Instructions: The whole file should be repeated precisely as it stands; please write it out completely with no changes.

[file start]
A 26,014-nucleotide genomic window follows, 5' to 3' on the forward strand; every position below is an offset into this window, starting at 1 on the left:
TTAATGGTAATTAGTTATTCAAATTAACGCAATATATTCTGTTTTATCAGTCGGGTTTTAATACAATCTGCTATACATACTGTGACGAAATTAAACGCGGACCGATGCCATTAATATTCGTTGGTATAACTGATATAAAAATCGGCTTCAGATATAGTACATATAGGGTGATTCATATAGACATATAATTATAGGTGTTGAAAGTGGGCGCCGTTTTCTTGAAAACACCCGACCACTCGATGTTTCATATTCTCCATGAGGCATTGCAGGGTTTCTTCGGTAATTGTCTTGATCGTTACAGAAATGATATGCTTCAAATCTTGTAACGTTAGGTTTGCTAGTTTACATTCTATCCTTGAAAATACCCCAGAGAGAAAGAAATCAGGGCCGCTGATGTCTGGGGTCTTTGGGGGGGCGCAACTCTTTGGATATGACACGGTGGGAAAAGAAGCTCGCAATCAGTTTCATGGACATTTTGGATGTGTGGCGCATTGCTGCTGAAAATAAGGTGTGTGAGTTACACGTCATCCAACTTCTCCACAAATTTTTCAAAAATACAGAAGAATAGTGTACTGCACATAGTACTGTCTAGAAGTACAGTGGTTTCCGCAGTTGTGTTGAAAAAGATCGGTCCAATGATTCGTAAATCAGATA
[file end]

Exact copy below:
A 26,014-nucleotide genomic window follows, 5' to 3' on the forward strand; every position below is an offset into this window, starting at 1 on the left:
TTAATGGTAATTAGTTATTCAAATTAACGCAATATATTCTGTTTTATCAGTCGGGTTTTAATACAATCTGCTATACATACTGTGACGAAATTAAACGCGGACCGATGCCATTAATATTCGTTGGTATAACTGATATAAAAATCGGCTTCAGATATAGTACATATAGGGTGATTCATATAGACATATAATTATAGGTGTTGAAAGTGGGCGCCGTTTTCTTGAAAACACCCGACCACTCGATGTTTCATATTCTCCATGAGGCATTGCAGGGTTTCTTCGGTAATTGTCTTGATCGTTACAGAAATGATATGCTTCAAATCTTGTAACGTTAGGTTTGCTAGTTTACATTCTATCCTTGAAAATACCCCAGAGAGAAAGAAATCAGGGCCGCTGATGTCTGGGGTCTTTGGGGGGGCGCAACTCTTTGGATATGACACGGTGGGAAAAGAAGCTCGCAATCAGTTTCATGGACATTTTGGATGTGTGGCGCATTGCTGCTGAAAATAAGGTGTGTGAGTTACACGTCATCCAACTTCTCCACAAATTTTTCAAAAATACAGAAGAATAGTGTACTGCACATAGTACTGTCTAGAAGTACAGTGGTTTCCGCAGTTGTGTTGAAAAAGATCGGTCCAATGATTCGTAAATCAGATA